Updated: December 9, 2014, 11:52 AM EST
Last week was arguably the most tumultuous in The New Republic's 100-year history. After two top editors stepped down amid plans to institute sweeping editorial changes and move the magazine's headquarters from Washington, D.C., dozens of staff members resigned in protest.
Some of those staff members are now eulogizing the magazine, while Chris Hughes, the Facebtook co-founder who purchased TNR in 2012, has been forced to defend himself from an onslaught of criticism.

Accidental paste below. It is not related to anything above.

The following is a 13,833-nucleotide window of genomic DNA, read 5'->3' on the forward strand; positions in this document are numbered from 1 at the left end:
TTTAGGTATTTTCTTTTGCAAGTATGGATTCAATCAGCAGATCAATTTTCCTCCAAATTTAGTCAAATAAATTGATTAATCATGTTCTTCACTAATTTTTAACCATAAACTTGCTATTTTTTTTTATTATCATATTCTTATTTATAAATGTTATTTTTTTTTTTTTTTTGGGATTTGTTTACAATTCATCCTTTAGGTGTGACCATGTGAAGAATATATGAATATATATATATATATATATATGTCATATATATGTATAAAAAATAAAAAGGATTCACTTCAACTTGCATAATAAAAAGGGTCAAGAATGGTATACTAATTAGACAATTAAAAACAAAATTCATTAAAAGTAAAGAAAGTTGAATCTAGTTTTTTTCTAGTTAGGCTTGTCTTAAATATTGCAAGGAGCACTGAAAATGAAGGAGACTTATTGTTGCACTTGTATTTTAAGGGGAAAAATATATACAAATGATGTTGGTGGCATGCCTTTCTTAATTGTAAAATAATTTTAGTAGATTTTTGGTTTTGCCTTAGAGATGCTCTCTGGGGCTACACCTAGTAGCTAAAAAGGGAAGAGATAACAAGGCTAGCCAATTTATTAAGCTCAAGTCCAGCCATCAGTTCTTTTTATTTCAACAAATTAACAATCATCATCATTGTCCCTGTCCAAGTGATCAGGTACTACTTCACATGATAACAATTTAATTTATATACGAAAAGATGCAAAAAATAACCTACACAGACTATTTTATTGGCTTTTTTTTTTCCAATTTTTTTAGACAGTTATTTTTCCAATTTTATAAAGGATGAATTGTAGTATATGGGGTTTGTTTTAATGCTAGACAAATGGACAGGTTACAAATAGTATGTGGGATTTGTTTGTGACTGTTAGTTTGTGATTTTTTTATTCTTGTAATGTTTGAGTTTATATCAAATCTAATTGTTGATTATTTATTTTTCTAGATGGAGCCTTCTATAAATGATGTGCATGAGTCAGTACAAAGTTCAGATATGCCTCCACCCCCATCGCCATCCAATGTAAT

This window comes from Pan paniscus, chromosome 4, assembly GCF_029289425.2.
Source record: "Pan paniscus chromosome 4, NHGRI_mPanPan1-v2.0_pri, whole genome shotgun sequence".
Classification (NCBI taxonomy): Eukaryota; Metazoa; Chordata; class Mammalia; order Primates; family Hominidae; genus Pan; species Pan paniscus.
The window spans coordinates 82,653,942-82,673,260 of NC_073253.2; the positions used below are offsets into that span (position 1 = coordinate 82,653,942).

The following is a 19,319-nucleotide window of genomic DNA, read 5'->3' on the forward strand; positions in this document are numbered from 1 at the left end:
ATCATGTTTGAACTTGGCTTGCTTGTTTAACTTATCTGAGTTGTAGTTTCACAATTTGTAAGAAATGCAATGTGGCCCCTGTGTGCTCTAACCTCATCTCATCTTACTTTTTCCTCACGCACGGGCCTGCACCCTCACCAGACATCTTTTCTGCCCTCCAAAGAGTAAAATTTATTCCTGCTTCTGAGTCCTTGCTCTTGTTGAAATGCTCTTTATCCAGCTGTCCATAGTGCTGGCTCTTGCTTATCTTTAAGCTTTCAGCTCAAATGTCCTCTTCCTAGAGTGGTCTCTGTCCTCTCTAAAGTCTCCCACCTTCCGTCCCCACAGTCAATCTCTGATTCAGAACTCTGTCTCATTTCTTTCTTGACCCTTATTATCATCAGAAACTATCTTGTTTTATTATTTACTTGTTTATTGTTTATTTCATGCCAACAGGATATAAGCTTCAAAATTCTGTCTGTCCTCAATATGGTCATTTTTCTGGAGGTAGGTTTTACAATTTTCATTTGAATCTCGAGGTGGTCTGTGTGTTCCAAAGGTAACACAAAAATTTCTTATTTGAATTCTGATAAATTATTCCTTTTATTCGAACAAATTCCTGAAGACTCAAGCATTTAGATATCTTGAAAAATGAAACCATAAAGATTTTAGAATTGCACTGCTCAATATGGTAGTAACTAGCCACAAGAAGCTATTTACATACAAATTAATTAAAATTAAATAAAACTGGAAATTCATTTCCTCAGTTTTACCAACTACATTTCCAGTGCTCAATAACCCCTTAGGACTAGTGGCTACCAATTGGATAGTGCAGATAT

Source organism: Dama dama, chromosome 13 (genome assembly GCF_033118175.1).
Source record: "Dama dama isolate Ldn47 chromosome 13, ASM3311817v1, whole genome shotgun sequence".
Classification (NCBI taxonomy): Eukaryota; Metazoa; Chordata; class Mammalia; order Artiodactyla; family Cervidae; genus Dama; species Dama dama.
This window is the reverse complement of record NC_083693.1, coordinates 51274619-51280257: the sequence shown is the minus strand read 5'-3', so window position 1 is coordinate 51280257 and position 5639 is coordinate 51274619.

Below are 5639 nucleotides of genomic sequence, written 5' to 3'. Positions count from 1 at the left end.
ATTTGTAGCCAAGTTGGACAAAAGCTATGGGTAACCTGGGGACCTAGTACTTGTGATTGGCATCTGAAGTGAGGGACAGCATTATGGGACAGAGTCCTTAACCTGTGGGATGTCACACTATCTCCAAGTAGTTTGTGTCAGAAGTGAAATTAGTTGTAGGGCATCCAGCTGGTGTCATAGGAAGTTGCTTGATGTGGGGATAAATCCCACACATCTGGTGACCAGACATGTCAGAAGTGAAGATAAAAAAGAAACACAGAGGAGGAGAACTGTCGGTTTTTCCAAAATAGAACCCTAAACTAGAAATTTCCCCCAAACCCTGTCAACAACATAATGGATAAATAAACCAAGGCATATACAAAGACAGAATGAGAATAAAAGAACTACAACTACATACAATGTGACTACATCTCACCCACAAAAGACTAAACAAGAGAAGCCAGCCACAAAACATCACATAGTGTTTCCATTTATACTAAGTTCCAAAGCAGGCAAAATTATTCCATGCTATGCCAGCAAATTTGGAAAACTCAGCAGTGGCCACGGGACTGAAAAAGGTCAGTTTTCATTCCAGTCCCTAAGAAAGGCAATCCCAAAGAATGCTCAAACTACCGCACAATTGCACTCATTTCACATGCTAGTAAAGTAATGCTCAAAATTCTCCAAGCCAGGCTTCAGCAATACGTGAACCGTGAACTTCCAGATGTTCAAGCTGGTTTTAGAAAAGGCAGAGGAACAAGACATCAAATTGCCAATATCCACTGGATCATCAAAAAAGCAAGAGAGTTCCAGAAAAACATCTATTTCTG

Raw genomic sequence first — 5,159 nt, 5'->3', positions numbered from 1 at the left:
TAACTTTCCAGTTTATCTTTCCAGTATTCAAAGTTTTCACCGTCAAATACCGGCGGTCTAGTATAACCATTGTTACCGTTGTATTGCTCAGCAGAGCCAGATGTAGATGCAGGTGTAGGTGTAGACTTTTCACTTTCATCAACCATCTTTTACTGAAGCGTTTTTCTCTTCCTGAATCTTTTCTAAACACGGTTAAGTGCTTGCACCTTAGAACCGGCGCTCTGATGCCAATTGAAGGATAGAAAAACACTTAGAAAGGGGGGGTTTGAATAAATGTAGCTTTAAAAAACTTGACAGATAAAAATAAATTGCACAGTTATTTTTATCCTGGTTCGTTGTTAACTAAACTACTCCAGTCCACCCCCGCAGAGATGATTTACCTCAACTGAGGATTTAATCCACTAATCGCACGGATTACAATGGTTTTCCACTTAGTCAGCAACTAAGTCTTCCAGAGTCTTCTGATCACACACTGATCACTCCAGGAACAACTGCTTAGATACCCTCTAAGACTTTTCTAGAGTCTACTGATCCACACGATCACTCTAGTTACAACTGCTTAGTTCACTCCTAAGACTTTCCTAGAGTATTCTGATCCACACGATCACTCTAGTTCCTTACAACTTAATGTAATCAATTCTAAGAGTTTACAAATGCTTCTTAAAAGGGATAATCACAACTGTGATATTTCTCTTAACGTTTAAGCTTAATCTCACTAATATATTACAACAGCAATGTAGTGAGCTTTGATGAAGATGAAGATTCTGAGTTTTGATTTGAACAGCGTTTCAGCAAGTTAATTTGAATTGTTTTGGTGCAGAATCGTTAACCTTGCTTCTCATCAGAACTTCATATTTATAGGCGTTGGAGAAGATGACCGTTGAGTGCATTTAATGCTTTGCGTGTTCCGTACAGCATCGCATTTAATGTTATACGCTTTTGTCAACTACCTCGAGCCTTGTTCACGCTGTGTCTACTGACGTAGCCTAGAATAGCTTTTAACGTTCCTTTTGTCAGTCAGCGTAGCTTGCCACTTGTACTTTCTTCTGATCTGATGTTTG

It's a watershed moment for The New Republic, long considered a standard-bearer of American liberalism, but the upheaval had been anticipated by many staff members inside the newsroom.
In many ways, the landmark shifts for the magazine began months ago.
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